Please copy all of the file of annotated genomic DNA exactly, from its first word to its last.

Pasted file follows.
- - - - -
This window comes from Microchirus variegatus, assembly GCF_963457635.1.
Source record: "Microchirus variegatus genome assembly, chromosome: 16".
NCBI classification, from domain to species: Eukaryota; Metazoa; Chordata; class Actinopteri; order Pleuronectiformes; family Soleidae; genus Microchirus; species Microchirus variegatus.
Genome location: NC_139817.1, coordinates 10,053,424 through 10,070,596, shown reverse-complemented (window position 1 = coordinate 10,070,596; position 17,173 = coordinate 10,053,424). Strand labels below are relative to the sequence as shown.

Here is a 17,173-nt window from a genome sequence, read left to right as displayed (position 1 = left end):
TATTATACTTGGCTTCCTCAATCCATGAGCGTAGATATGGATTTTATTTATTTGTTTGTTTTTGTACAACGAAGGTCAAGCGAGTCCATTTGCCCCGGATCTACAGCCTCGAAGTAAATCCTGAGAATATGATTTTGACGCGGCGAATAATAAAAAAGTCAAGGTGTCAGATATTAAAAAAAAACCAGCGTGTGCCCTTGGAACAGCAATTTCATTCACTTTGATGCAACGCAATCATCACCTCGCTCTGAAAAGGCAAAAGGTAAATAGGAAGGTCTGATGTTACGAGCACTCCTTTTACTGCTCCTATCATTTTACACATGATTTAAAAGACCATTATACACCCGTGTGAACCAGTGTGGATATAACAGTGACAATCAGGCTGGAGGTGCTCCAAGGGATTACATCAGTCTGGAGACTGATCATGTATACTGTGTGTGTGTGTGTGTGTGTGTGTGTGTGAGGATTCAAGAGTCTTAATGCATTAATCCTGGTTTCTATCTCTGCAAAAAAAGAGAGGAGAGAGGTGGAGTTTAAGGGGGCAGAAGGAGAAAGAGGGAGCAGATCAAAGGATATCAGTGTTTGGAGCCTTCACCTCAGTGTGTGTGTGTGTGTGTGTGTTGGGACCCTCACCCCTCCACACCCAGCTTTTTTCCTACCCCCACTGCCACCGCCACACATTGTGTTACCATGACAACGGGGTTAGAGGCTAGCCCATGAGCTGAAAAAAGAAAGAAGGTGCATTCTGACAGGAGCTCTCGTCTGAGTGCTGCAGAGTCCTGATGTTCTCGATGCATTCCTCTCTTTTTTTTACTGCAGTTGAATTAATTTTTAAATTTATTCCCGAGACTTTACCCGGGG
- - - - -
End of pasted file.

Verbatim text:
This window comes from Microchirus variegatus, assembly GCF_963457635.1.
Source record: "Microchirus variegatus genome assembly, chromosome: 16".
NCBI classification, from domain to species: Eukaryota; Metazoa; Chordata; class Actinopteri; order Pleuronectiformes; family Soleidae; genus Microchirus; species Microchirus variegatus.
Genome location: NC_139817.1, coordinates 10,053,424 through 10,070,596, shown reverse-complemented (window position 1 = coordinate 10,070,596; position 17,173 = coordinate 10,053,424). Strand labels below are relative to the sequence as shown.

Here is a 17,173-nt window from a genome sequence, read left to right as displayed (position 1 = left end):
TATTATACTTGGCTTCCTCAATCCATGAGCGTAGATATGGATTTTATTTATTTGTTTGTTTTTGTACAACGAAGGTCAAGCGAGTCCATTTGCCCCGGATCTACAGCCTCGAAGTAAATCCTGAGAATATGATTTTGACGCGGCGAATAATAAAAAAGTCAAGGTGTCAGATATTAAAAAAAAACCAGCGTGTGCCCTTGGAACAGCAATTTCATTCACTTTGATGCAACGCAATCATCACCTCGCTCTGAAAAGGCAAAAGGTAAATAGGAAGGTCTGATGTTACGAGCACTCCTTTTACTGCTCCTATCATTTTACACATGATTTAAAAGACCATTATACACCCGTGTGAACCAGTGTGGATATAACAGTGACAATCAGGCTGGAGGTGCTCCAAGGGATTACATCAGTCTGGAGACTGATCATGTATACTGTGTGTGTGTGTGTGTGTGTGTGTGTGTGAGGATTCAAGAGTCTTAATGCATTAATCCTGGTTTCTATCTCTGCAAAAAAAGAGAGGAGAGAGGTGGAGTTTAAGGGGGCAGAAGGAGAAAGAGGGAGCAGATCAAAGGATATCAGTGTTTGGAGCCTTCACCTCAGTGTGTGTGTGTGTGTGTGTGTTGGGACCCTCACCCCTCCACACCCAGCTTTTTTCCTACCCCCACTGCCACCGCCACACATTGTGTTACCATGACAACGGGGTTAGAGGCTAGCCCATGAGCTGAAAAAAGAAAGAAGGTGCATTCTGACAGGAGCTCTCGTCTGAGTGCTGCAGAGTCCTGATGTTCTCGATGCATTCCTCTCTTTTTTTTACTGCAGTTGAATTAATTTTTAAATTTATTCCCGAGACTTTACCCGGGG